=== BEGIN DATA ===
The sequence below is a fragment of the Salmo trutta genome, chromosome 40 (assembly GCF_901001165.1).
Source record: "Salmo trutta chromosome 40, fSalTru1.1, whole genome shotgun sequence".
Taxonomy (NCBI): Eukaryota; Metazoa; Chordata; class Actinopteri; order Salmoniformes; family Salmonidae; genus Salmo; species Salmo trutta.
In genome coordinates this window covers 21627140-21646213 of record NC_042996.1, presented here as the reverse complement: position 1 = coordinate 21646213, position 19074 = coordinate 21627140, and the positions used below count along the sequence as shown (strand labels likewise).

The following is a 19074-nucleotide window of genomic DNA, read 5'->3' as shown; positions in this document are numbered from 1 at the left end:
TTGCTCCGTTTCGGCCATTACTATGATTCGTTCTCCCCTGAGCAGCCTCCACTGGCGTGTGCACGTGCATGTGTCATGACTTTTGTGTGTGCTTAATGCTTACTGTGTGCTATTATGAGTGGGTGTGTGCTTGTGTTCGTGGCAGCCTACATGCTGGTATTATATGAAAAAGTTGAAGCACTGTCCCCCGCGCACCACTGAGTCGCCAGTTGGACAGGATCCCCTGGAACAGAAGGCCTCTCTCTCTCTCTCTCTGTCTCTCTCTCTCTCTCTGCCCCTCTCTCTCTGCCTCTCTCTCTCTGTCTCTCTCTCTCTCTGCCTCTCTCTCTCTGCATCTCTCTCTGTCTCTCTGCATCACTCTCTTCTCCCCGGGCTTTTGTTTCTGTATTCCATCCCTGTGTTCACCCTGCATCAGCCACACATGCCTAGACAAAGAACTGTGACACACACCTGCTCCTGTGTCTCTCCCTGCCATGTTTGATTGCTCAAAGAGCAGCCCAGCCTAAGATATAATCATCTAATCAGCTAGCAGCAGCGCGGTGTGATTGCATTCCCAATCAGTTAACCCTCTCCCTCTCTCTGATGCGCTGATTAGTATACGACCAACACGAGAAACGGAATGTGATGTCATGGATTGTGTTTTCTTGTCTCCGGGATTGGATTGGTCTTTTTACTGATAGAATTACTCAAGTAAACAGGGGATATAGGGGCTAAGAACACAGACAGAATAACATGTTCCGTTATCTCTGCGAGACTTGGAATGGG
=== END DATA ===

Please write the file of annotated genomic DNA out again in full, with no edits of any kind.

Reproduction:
The sequence below is a fragment of the Salmo trutta genome, chromosome 40 (assembly GCF_901001165.1).
Source record: "Salmo trutta chromosome 40, fSalTru1.1, whole genome shotgun sequence".
Taxonomy (NCBI): Eukaryota; Metazoa; Chordata; class Actinopteri; order Salmoniformes; family Salmonidae; genus Salmo; species Salmo trutta.
In genome coordinates this window covers 21627140-21646213 of record NC_042996.1, presented here as the reverse complement: position 1 = coordinate 21646213, position 19074 = coordinate 21627140, and the positions used below count along the sequence as shown (strand labels likewise).

The following is a 19074-nucleotide window of genomic DNA, read 5'->3' as shown; positions in this document are numbered from 1 at the left end:
TTGCTCCGTTTCGGCCATTACTATGATTCGTTCTCCCCTGAGCAGCCTCCACTGGCGTGTGCACGTGCATGTGTCATGACTTTTGTGTGTGCTTAATGCTTACTGTGTGCTATTATGAGTGGGTGTGTGCTTGTGTTCGTGGCAGCCTACATGCTGGTATTATATGAAAAAGTTGAAGCACTGTCCCCCGCGCACCACTGAGTCGCCAGTTGGACAGGATCCCCTGGAACAGAAGGCCTCTCTCTCTCTCTCTCTGTCTCTCTCTCTCTCTCTGCCCCTCTCTCTCTGCCTCTCTCTCTCTGTCTCTCTCTCTCTCTGCCTCTCTCTCTCTGCATCTCTCTCTGTCTCTCTGCATCACTCTCTTCTCCCCGGGCTTTTGTTTCTGTATTCCATCCCTGTGTTCACCCTGCATCAGCCACACATGCCTAGACAAAGAACTGTGACACACACCTGCTCCTGTGTCTCTCCCTGCCATGTTTGATTGCTCAAAGAGCAGCCCAGCCTAAGATATAATCATCTAATCAGCTAGCAGCAGCGCGGTGTGATTGCATTCCCAATCAGTTAACCCTCTCCCTCTCTCTGATGCGCTGATTAGTATACGACCAACACGAGAAACGGAATGTGATGTCATGGATTGTGTTTTCTTGTCTCCGGGATTGGATTGGTCTTTTTACTGATAGAATTACTCAAGTAAACAGGGGATATAGGGGCTAAGAACACAGACAGAATAACATGTTCCGTTATCTCTGCGAGACTTGGAATGGG